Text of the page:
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    This Jazz Master Is No Musician

    This Jazz Master Is No MusicianBy MARC MYERS

    Orrin Keepnews can be prickly. The celebrated co-founder of the Riverside, Milestone and Landmark jazz record labels has been known to scare off the uninitiated with his blunt temperament. But when the 87-year-old greeted me at the front door of his ranch-style home here last month, he was borderline cuddly. "Cranky?" he asked, dismissing my description. "Impatient—I'll go along with that, but not cranky."

    On Tuesday, the National Endowment for the Arts will honor the five-time Grammy winner with its Jazz Masters Award. For nearly 60 years Mr. Keepnews has produced a sizable chunk of jazz's most enduring recordings—including classic releases by Thelonious Monk, Bill Evans, Cannonball Adderley, Wes Montgomery and Sonny Rollins.

    Mr. Keepnews was the creative force behind Riverside, the influential independent record label where he produced 300-plus LPs between 1954 and 1964. An accidental entrepreneur, he leveraged a simple idea: Find promising jazz musicians and inspire them to be original.

    Today, he is keenly aware of his place in jazz history and role in preserving the music of geniuses at the height of their powers. "I have no musical training, which turned out to be my strong point," he said. "When you subtract what I don't know, you're left with my taste, enthusiasm and respect for what jazz musicians were trying to do."

    Born in the Bronx, N.Y., in 1923, Mr. Keepnews moved with his family to the northern tip of Manhattan when he was 4 years old. An only child, Mr. Keepnews was an academic overachiever, skipping two grades and graduating from high school at age 16.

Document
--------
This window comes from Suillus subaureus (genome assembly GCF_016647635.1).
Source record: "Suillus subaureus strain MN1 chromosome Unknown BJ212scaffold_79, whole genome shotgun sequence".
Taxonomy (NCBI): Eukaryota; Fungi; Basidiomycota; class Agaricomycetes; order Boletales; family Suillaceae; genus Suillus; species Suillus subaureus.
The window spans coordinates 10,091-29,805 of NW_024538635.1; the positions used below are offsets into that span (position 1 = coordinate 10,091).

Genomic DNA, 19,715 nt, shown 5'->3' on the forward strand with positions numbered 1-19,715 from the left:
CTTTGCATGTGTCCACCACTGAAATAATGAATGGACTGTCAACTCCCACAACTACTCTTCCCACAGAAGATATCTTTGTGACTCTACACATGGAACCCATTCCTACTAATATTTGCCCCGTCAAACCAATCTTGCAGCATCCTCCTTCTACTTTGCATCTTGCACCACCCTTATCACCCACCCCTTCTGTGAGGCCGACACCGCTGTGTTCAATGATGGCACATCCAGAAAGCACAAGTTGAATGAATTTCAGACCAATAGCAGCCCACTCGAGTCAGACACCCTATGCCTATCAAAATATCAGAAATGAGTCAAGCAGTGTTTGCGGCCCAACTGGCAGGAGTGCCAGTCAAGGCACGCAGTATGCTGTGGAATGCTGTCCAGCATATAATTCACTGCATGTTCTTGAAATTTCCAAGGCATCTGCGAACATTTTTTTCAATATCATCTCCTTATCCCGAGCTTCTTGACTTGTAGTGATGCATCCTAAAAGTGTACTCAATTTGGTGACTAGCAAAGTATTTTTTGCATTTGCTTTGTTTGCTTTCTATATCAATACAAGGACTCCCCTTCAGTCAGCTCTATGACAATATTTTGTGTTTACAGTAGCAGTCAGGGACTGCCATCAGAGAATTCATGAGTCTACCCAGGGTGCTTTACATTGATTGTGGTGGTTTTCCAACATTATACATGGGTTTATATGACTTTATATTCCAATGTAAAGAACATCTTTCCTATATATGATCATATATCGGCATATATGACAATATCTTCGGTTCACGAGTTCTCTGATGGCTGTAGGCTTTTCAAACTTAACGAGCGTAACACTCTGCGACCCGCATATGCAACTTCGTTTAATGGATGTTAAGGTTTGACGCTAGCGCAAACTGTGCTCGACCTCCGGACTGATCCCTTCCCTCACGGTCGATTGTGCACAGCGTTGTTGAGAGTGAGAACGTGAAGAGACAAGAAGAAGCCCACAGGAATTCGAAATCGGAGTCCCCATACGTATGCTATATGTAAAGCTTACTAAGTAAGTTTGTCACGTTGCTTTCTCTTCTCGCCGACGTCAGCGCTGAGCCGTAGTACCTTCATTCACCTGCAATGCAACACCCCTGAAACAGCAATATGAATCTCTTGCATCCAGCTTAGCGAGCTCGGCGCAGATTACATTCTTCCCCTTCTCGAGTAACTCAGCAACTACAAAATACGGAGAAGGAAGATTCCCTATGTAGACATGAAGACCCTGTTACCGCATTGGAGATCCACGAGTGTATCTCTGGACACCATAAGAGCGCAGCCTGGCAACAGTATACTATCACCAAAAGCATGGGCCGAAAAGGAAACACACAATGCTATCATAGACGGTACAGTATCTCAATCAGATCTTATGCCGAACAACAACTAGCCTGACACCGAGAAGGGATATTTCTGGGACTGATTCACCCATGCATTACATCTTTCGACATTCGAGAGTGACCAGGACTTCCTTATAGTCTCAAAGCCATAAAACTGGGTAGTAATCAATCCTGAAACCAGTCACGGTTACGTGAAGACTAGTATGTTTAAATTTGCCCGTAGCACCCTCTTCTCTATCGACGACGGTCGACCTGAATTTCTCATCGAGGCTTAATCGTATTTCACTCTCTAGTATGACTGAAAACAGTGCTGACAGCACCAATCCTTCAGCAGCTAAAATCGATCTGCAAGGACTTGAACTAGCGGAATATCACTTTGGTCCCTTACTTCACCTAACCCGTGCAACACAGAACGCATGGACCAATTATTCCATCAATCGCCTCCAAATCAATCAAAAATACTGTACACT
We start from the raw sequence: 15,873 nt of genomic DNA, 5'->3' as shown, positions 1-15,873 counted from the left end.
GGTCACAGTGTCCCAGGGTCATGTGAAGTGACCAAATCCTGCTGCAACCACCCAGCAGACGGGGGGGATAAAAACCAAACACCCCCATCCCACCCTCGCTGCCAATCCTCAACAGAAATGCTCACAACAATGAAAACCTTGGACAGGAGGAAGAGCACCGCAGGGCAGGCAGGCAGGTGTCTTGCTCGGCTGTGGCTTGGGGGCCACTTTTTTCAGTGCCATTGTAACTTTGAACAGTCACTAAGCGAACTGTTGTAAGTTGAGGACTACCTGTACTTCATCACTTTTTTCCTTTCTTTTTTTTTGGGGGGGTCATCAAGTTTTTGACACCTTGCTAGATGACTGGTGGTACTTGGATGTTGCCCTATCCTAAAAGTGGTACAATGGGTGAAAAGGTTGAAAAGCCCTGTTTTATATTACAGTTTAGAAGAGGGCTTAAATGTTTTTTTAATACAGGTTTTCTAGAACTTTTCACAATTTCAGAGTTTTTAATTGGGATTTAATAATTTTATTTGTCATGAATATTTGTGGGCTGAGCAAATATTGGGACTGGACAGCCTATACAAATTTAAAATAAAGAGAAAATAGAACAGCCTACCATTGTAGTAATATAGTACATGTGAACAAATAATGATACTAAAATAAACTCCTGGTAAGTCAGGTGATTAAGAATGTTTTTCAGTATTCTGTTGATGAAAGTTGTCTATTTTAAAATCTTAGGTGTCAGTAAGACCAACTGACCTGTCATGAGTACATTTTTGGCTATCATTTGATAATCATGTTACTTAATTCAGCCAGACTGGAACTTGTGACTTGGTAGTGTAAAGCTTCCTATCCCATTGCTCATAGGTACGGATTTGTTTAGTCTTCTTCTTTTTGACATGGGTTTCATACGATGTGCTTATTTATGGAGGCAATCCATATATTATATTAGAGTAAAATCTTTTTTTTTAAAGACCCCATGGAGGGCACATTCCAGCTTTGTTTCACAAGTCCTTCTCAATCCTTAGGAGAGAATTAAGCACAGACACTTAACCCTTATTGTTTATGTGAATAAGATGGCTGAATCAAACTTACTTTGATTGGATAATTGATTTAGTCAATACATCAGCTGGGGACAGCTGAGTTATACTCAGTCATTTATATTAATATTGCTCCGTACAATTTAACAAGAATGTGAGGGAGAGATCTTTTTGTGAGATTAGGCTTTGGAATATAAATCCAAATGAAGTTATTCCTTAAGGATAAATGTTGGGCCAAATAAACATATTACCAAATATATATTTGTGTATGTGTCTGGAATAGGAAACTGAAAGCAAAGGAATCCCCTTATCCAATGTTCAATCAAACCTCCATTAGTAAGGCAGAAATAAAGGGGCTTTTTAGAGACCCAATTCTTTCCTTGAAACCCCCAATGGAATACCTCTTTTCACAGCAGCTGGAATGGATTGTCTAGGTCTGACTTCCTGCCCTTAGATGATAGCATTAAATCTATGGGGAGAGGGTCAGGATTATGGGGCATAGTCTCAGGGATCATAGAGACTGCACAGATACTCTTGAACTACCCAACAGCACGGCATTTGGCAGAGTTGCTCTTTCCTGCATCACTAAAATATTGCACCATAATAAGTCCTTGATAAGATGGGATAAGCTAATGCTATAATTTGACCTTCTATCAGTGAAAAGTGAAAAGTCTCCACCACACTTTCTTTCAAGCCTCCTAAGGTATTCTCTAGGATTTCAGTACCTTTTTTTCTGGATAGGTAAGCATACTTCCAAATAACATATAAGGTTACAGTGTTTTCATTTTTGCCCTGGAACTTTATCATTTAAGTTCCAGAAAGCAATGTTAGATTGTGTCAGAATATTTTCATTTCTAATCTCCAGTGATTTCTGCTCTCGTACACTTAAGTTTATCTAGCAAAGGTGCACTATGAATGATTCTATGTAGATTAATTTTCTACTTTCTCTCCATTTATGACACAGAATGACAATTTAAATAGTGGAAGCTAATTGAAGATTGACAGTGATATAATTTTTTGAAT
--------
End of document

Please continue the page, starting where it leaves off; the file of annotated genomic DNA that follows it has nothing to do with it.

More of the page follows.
While attending Columbia University, Mr. Keepnews enrolled in the Air Corps Reserve to postpone the inevitable draft. As graduation neared in the spring of 1943, he was called up, trained as a navigator and radar operator, and sent to Guam.

    There, he flew on B-29s, guiding pilots on 21 bombing missions over Japan in 1945. "As a radar operator, you had to be precise and relay direction with authority," he said. These skills would serve him well years later in recording studios.

    After his discharge in January 1946, Mr. Keepnews returned to Columbia under the G.I. Bill as a graduate student in English. But he soon dropped out to take a full-time job reading unsolicited manuscripts at Simon & Schuster. In 1948, Mr. Keepnews began moonlighting for the Record Changer, a magazine owned by grad-school acquaintance Bill Grauer. By his own admission, he knew little about jazz. "I just wanted to write," he said.

    Once he was named managing editor, Mr. Keepnews expanded the magazine's coverage to modern jazz from older forms. "Widening our scope was the best way to create writing opportunities for myself and to raise the magazine's profile."

    When Blue Note's owner Alfred Lion heard the news that year, he invited Mr. Keepnews to a gathering at his apartment for pianist Thelonious Monk, then relatively unknown to record buyers. "Monk and I hit it off," Mr. Keepnews said, "and I wrote a long essay about him based on our talk. I found his unorthodox approach to music exciting."